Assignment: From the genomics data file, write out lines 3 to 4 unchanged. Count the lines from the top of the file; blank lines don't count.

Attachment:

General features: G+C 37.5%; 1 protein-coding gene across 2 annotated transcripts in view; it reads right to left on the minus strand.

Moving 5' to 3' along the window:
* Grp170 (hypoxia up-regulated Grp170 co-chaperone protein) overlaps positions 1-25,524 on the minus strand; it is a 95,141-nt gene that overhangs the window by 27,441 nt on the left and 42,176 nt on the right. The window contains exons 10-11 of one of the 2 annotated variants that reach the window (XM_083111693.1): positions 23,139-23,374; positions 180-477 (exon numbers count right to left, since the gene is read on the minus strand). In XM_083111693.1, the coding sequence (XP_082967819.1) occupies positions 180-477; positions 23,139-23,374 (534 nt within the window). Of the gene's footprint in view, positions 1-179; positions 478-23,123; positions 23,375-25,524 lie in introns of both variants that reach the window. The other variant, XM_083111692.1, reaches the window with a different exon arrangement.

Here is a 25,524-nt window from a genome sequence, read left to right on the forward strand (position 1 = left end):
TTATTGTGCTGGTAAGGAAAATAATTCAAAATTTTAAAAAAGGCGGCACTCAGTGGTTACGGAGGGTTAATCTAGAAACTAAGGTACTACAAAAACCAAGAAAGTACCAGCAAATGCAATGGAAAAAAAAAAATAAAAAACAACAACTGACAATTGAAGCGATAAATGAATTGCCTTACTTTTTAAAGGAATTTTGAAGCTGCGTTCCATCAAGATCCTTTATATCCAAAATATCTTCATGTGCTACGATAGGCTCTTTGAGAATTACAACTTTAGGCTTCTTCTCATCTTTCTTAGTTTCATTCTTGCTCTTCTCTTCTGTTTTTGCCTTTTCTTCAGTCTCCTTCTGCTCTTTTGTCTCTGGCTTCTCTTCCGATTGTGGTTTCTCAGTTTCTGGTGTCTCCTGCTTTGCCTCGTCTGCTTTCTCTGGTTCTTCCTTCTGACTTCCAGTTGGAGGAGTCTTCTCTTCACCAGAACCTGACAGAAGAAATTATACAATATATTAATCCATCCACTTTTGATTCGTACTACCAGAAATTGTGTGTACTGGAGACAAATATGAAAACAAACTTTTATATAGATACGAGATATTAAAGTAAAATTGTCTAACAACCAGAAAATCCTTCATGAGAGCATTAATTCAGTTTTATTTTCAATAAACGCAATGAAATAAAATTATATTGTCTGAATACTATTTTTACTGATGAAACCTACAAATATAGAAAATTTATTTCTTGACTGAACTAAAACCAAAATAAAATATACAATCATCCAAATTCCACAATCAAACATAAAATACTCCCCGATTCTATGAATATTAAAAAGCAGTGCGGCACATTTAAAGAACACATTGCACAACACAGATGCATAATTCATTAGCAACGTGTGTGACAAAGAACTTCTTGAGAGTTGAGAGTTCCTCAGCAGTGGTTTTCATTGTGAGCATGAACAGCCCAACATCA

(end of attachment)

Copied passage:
* Grp170 (hypoxia up-regulated Grp170 co-chaperone protein) overlaps positions 1-25,524 on the minus strand; it is a 95,141-nt gene that overhangs the window by 27,441 nt on the left and 42,176 nt on the right. The window contains exons 10-11 of one of the 2 annotated variants that reach the window (XM_083111693.1): positions 23,139-23,374; positions 180-477 (exon numbers count right to left, since the gene is read on the minus strand). In XM_083111693.1, the coding sequence (XP_082967819.1) occupies positions 180-477; positions 23,139-23,374 (534 nt within the window). Of the gene's footprint in view, positions 1-179; positions 478-23,123; positions 23,375-25,524 lie in introns of both variants that reach the window. The other variant, XM_083111692.1, reaches the window with a different exon arrangement.

Here is a 25,524-nt window from a genome sequence, read left to right on the forward strand (position 1 = left end):